The historical and archaeological treasures of Ireland are housed in this extraordinary Victorian building. Admission is FREE to this wonderful attraction, which is capped by a beautiful, 62-foot high dome. The floor inside has a detailed mosaic of the zodiac. The museum itself was established in 1890. Over the last century and a half, it has accumulated treasures that range from Ireland's prehistoric times; through the Celtic and Gaelic eras of clans and chieftains; then the various medieval periods, including the Viking and Norman invasions; through modern Irish history and struggle for independence, up to the present day.
Official promotional clip for the Museum
The collection is divided into a number of major exhibits. Some of the main exhibits are listed below.
Ór (Ohr), a Gaelic word meaning "gold", is the name of the exhibit of Ireland's precious gold artworks. It contains ancient jewellery and art from as far back as 1800 B.C. Objects range from bracelets and dress-fasteners to gold collars and ear-spools.
Kingship and Sacrifice
This exhibit shows the amazing "bog bodies" -- two prehistoric, mummified bodies from the Bronze age that were found at different times in two different peat bogs in recent years. Using "cold case" methods of modern forensic science, historians have been able to discover much about these ancient people, including what they ate. They have also theorised the reasons -- to do with ritual and human sacrifice -- they may have been killed and left in these bogs.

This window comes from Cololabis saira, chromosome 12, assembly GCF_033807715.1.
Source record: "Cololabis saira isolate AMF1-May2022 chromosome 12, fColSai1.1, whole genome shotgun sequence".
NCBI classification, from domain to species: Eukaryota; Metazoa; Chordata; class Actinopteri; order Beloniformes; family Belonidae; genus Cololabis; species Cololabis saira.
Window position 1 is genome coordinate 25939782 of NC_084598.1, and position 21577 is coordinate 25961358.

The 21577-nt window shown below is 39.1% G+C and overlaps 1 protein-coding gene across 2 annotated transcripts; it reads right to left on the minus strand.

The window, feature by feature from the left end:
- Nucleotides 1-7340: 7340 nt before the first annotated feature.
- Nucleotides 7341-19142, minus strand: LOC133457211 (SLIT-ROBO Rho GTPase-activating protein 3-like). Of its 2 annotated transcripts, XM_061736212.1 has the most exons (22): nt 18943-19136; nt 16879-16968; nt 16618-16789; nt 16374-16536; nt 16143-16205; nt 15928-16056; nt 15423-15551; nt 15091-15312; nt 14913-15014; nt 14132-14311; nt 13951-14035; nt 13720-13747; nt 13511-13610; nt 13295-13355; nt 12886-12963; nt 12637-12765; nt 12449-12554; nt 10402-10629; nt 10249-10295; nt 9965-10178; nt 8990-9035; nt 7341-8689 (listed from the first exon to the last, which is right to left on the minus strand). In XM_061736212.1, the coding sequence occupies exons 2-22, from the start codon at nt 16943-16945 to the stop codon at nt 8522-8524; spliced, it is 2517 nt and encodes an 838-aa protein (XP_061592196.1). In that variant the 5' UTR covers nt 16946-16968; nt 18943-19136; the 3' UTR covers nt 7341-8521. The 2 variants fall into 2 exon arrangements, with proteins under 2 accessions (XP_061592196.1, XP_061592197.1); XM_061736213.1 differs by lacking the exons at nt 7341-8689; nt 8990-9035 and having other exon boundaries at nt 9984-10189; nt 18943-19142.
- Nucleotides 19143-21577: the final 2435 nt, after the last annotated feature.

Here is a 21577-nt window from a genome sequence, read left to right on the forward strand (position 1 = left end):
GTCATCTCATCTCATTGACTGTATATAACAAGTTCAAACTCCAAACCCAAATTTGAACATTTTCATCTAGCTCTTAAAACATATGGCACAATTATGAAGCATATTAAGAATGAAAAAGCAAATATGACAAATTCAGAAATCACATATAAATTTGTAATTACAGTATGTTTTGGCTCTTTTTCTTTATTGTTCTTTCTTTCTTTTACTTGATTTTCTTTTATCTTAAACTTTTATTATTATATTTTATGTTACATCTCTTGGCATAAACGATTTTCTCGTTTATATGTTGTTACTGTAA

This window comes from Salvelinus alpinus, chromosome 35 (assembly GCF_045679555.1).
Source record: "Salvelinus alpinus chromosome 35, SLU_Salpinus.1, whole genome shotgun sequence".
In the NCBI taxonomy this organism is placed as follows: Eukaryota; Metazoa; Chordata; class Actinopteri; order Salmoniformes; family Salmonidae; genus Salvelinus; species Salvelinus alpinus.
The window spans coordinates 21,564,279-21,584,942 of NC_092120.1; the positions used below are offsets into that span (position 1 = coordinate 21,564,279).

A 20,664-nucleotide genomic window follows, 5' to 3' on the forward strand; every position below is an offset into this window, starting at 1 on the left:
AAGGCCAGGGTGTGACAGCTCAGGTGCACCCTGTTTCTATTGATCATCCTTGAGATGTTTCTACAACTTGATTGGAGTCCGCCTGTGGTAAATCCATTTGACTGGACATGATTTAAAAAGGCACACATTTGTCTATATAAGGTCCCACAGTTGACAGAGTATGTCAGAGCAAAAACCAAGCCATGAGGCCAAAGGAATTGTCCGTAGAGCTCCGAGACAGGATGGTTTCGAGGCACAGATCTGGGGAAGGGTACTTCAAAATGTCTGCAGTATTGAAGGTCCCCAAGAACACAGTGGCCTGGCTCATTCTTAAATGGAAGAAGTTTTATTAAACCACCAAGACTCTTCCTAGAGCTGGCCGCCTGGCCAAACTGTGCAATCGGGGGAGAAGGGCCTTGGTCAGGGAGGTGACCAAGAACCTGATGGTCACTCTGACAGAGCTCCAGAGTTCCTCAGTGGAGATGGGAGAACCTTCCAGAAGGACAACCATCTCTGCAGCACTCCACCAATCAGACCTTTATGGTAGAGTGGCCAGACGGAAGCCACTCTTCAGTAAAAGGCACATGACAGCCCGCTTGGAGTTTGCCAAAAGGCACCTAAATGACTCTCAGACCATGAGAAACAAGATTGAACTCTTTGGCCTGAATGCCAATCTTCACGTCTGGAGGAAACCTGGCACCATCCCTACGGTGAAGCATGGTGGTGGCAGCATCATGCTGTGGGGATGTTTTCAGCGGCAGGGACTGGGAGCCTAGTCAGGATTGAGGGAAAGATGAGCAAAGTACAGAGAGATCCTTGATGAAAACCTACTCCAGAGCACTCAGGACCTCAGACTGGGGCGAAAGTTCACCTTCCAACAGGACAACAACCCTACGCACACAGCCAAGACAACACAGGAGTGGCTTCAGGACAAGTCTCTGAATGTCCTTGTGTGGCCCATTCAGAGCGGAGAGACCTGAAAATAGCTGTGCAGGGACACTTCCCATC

The Treasury gets its name because it hosts a number of national treasures, including the Tara Brooch. They are from a remarkable period in Ireland's history -- when Irish people managed to create remarkable works of art while the rest of Europe was engulfed in the Dark Ages.
The Tara Brooch
Found in 1850 on Bettystown beach in County Meath, and dating back to the 8th century, the Tara Brooch is made of white bronze, amber and glass and wonderful decorated with a delicate gold filigree. It is Ireland's finest Example of a Celtic Brooch, which was worn as a fastening brooch by important woman in the early medieval period. It served the fasten a garment that was draped over the woman's shoulders -- the pin was pushed through folds of the cloth, holding the garment firm around the woman's upper body. The brooch was not only functional, it was prominently displayed on woman's shoulder, signalling her prominence and wealth.
The Cross of Cong
Also included in the Treasury exhibit is The Cross of Cong, dating from 1123, an ornate oak processional cross that displays extraordinary craftsmanship for the times, including silver and bronze panels.
The Ardagh Chalice
The Ardagh Chalice is a silver cup with gold filigree from the 8th century.
The Viking Ireland exhibit includes a full-sized skeleton, swords, and other items found in and around Dublin, along with a replica of a Viking boat.
Prehistoric Ireland displays weapons and tools from the Stone and Bronze Ages. Burial customs are explained using reconstructions of actual graves. Also interesting and amusing is the collection of Sheela Na Gigs, ancient stone carvings of female figures, and the Lugan Bog Boat, recovered from a bog in Galway in 1902 and estimated to come from as far back as 2500 B.C.
- Tuesday - Saturday: 10am - 5pm
- Sunday: 2pm - 5pm
- Mondays: Closed
Closed Christmas Day and Good Friday
Interior of the National Museum of Ireland - Archaeology. Image by Juanfran.